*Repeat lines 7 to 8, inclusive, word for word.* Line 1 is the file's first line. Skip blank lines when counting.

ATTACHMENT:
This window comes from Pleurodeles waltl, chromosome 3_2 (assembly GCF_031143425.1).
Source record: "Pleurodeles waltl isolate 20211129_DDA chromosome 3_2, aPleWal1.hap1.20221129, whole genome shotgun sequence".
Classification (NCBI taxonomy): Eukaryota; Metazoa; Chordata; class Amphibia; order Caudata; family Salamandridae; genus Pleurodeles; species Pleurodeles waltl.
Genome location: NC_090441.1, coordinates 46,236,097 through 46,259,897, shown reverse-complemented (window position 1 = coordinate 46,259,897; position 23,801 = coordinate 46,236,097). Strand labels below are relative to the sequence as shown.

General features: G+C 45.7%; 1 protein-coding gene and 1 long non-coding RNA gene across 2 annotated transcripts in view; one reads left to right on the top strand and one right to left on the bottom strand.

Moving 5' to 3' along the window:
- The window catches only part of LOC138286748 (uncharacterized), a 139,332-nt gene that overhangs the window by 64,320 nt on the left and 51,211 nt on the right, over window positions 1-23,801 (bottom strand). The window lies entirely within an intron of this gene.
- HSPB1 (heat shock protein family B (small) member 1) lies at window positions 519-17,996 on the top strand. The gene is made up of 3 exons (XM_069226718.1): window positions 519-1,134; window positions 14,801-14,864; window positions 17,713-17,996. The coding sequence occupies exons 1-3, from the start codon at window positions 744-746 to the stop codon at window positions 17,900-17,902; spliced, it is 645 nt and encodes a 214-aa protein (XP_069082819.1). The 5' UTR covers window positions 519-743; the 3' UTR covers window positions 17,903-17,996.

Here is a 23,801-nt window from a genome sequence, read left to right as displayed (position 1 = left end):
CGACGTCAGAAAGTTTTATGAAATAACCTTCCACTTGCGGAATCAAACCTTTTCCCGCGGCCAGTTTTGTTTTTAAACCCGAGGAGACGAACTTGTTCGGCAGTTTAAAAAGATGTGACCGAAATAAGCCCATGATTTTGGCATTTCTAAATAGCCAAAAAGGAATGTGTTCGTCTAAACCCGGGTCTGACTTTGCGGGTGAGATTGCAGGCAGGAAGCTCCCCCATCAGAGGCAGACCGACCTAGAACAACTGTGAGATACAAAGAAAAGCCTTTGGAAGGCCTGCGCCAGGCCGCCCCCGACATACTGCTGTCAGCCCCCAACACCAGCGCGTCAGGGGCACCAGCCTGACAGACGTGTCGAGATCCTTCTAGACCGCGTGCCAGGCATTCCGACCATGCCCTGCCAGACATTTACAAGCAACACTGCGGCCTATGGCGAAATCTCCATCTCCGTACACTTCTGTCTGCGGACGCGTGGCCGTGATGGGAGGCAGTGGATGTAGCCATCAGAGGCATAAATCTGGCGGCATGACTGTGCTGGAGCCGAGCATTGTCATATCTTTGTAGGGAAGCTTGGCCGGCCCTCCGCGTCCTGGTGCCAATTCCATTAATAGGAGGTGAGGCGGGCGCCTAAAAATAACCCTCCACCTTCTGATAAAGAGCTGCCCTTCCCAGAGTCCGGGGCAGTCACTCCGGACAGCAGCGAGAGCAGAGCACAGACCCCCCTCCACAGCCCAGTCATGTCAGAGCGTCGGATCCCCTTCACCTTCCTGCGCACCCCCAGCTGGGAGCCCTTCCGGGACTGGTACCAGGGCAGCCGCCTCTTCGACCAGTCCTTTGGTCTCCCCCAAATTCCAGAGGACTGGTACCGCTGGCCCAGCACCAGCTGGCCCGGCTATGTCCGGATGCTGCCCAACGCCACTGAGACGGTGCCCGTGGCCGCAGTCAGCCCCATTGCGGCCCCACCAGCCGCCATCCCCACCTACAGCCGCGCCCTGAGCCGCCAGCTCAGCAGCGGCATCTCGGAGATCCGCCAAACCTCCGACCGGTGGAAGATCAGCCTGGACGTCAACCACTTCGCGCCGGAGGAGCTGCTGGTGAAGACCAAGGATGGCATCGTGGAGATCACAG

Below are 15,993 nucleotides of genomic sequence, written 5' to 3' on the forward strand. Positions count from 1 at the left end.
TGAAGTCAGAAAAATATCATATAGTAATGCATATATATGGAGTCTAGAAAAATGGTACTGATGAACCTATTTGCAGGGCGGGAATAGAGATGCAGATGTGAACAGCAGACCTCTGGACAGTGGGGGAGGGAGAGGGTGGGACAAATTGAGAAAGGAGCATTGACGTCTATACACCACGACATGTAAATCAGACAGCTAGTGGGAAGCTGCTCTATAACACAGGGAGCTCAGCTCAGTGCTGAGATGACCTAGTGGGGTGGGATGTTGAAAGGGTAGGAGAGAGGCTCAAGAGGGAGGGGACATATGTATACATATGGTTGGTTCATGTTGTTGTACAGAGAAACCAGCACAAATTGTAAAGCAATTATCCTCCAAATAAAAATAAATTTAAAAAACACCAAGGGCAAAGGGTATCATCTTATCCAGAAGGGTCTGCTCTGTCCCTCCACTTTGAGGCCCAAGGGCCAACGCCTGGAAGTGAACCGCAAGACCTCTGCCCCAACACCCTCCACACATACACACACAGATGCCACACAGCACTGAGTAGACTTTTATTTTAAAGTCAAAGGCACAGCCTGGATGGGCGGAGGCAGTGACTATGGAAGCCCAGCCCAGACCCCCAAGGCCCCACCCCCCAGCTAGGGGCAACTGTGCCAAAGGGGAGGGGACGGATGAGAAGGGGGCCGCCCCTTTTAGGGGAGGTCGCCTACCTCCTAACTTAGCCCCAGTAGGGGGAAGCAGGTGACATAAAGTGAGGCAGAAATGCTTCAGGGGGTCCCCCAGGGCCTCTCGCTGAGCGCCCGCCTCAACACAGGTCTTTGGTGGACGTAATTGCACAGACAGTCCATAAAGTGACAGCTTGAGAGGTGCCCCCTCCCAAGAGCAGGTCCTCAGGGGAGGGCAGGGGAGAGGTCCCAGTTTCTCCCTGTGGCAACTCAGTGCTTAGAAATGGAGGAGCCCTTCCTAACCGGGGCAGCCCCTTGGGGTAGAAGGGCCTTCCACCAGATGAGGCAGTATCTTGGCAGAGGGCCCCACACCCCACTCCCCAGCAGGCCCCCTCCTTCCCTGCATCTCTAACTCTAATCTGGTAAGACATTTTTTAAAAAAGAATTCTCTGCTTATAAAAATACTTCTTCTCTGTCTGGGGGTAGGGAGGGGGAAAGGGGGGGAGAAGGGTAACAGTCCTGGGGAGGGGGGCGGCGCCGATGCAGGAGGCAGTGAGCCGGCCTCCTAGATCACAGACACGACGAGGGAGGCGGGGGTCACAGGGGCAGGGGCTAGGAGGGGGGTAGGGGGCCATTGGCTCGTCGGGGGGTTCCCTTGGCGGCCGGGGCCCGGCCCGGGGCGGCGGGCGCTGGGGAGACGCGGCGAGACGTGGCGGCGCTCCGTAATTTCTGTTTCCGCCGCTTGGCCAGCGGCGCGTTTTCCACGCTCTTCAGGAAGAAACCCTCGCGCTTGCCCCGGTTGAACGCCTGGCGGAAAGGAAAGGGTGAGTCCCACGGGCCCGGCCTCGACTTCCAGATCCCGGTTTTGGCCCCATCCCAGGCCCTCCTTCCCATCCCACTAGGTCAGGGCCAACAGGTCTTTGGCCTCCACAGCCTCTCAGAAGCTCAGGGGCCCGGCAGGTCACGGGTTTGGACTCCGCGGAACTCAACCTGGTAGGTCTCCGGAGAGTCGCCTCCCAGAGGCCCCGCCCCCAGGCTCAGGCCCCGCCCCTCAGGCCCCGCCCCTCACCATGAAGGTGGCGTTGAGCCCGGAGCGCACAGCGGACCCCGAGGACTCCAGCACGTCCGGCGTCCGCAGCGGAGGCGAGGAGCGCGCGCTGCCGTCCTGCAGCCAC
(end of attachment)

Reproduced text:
- The window catches only part of LOC138286748 (uncharacterized), a 139,332-nt gene that overhangs the window by 64,320 nt on the left and 51,211 nt on the right, over window positions 1-23,801 (bottom strand). The window lies entirely within an intron of this gene.
- HSPB1 (heat shock protein family B (small) member 1) lies at window positions 519-17,996 on the top strand. The gene is made up of 3 exons (XM_069226718.1): window positions 519-1,134; window positions 14,801-14,864; window positions 17,713-17,996. The coding sequence occupies exons 1-3, from the start codon at window positions 744-746 to the stop codon at window positions 17,900-17,902; spliced, it is 645 nt and encodes a 214-aa protein (XP_069082819.1). The 5' UTR covers window positions 519-743; the 3' UTR covers window positions 17,903-17,996.